Présentation du site

Explored by French researchers since 1933, Larsa (200 ha) is one of the largest metropolises in Mesopotamia, which it dominated at the beginning of the second millennium BC. After a thirty-year hiatus, work resumed in 2019. Several programmes are underway. The city’s urban planning is the subject of a multidisciplinary approach combining analysis of imagery, surveys and excavations. The focus has been on the town’s envelope and hydraulic network. The route of the city walls was discovered (5,376 m) and several hundred canals were mapped, both inside and outside the city walls, covering an area of 1,200 ha (as at 2022). In the centre of the city, an initial excavation of the hydraulic structures discovered is uncovering the city’s Grand Canal (22m wide) and the baked brick bridge that crossed it. Two other excavations focused on the monumental heart of the city (site B50) and the housing (site B48-49). In B50, a large temple was discovered (7250 m2), which yielded inscribed bricks of King Sin-iddinam. This may have been the Gipar that this king had rebuilt for the priestesses of Shamash. In B48-49, two sumptuous residences are being excavated. Residence B49 covers 1480 m2 and included several courtyards. A small room (1598) contained the private archives of the owner’s family, Etellum, grand vizier to the kings Gungunum and Abi-sare (1905-1895 BC). The violent destruction of the building sheds new light on the end of his reign.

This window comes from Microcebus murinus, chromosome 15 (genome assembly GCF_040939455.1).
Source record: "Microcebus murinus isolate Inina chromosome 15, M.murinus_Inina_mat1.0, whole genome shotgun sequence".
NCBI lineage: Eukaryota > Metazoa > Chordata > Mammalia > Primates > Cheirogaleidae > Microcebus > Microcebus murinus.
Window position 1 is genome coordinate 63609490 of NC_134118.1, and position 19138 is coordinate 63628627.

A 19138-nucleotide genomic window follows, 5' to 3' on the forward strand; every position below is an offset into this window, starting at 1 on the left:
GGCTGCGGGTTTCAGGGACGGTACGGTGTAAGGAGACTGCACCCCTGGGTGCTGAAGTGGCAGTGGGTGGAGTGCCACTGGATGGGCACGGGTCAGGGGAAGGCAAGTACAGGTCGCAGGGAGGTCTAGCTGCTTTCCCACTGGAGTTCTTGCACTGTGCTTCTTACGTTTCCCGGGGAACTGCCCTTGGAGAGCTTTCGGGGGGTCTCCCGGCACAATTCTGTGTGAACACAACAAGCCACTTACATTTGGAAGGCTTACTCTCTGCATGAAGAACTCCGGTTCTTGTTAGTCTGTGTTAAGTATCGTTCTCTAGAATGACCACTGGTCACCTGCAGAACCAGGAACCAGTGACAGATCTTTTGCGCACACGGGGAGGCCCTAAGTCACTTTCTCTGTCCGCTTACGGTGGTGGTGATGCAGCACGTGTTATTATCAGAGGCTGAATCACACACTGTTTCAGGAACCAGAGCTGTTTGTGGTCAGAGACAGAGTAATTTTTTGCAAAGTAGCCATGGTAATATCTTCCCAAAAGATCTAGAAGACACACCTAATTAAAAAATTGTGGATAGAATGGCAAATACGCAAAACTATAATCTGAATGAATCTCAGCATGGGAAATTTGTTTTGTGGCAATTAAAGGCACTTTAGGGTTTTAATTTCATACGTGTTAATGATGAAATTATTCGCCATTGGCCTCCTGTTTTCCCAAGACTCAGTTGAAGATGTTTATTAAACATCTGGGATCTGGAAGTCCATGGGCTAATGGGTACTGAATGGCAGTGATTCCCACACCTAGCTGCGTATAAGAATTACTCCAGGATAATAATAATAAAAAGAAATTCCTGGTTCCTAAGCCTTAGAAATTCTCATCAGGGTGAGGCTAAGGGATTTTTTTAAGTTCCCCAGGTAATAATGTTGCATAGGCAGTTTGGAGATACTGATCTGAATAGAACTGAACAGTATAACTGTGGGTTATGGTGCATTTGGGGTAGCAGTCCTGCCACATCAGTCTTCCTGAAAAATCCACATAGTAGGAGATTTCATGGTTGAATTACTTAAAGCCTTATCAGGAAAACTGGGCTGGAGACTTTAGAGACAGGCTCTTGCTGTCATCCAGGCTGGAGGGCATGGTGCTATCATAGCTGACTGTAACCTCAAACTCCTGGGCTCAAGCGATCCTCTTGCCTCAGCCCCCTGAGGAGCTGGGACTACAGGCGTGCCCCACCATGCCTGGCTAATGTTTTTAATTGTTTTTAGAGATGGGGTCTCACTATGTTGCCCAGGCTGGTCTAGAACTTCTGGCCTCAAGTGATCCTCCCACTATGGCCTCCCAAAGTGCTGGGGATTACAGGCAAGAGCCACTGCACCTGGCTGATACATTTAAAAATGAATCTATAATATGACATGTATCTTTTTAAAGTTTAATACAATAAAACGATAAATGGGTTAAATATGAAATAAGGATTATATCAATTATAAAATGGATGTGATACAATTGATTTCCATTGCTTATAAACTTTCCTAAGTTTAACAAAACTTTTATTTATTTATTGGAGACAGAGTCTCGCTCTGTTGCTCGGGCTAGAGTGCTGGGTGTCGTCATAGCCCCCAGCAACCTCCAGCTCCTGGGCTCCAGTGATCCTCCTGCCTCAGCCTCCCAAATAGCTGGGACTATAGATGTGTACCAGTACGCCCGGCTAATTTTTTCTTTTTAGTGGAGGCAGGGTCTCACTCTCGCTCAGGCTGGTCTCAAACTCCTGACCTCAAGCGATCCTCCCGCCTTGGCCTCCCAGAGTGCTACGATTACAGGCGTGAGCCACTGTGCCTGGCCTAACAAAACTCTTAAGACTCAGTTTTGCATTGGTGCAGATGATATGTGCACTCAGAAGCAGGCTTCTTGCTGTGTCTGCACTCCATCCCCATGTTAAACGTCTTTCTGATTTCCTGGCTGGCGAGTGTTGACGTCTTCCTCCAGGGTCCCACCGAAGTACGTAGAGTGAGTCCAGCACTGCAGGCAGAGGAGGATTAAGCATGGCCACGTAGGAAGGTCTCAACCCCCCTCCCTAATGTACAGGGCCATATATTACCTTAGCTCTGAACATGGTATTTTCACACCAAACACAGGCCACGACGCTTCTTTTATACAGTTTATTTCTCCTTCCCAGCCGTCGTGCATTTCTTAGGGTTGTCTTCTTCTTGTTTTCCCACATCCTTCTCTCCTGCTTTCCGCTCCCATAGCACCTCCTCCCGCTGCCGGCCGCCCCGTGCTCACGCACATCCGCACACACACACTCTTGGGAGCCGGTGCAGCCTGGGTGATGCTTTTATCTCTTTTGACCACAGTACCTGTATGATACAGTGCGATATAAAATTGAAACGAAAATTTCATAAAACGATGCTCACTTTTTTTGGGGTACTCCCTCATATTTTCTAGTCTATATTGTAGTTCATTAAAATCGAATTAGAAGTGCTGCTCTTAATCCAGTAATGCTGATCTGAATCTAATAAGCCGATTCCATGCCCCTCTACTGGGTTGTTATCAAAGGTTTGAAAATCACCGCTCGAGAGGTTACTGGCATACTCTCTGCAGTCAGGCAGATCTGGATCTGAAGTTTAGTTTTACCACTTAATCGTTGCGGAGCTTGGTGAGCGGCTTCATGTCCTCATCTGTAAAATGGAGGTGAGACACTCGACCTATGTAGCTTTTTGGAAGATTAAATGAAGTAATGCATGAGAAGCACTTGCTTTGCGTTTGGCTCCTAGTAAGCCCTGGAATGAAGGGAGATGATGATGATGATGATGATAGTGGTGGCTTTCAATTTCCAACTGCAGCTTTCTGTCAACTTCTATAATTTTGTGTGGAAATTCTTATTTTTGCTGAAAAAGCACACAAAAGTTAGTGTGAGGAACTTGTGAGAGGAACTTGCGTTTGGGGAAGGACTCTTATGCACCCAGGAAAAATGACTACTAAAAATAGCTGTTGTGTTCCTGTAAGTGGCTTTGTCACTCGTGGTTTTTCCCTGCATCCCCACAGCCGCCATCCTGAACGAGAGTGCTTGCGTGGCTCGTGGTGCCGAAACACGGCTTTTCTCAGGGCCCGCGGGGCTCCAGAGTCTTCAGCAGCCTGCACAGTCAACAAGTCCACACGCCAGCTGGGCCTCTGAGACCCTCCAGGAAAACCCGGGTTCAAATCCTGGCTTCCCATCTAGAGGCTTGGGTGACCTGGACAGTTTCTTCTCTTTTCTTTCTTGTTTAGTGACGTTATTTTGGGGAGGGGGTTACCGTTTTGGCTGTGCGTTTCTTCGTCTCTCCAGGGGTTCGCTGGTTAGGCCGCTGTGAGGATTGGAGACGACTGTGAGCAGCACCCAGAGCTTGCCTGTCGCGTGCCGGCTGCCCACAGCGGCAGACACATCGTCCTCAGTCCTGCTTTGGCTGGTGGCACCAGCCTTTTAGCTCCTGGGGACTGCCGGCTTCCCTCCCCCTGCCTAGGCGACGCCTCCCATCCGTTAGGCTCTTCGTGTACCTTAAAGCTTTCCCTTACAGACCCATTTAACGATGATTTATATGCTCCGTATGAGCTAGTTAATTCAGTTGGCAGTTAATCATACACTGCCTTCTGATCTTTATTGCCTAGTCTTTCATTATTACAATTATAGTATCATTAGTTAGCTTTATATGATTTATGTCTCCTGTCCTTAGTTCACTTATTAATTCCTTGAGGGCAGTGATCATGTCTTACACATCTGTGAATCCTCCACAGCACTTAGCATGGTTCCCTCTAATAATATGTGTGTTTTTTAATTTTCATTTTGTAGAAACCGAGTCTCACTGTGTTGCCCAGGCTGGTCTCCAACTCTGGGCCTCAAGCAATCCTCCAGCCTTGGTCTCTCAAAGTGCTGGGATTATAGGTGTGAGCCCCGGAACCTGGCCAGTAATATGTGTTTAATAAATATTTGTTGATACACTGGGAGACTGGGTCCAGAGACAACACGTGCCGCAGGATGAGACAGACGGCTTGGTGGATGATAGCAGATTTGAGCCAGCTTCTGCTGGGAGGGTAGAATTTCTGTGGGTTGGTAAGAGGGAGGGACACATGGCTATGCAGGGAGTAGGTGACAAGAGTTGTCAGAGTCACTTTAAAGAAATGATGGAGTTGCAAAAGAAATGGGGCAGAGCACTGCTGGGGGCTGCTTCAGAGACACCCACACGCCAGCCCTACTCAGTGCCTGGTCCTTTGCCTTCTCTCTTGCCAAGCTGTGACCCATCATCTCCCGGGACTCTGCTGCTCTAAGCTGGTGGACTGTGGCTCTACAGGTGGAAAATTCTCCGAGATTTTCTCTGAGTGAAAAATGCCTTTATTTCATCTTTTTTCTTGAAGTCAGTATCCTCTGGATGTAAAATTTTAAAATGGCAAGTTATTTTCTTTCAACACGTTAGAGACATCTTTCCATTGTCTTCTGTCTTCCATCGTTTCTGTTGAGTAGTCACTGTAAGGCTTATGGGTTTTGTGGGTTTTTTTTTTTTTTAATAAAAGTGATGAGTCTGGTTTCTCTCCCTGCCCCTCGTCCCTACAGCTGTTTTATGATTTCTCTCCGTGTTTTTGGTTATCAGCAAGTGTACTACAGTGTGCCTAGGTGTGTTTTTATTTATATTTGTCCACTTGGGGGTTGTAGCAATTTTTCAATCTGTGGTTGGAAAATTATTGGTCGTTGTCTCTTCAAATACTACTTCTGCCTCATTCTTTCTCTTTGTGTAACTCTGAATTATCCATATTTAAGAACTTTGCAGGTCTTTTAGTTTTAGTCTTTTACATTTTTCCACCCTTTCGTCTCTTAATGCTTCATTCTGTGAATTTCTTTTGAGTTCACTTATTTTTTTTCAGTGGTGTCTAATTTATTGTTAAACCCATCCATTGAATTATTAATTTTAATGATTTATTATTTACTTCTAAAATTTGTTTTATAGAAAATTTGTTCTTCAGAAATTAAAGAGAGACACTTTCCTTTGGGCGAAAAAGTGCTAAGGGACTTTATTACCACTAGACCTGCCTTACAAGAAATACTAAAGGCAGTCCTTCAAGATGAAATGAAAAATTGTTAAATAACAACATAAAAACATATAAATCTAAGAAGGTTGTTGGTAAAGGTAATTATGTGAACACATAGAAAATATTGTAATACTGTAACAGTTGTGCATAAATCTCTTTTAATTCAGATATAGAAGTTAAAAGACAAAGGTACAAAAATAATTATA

Preliminary reports are available at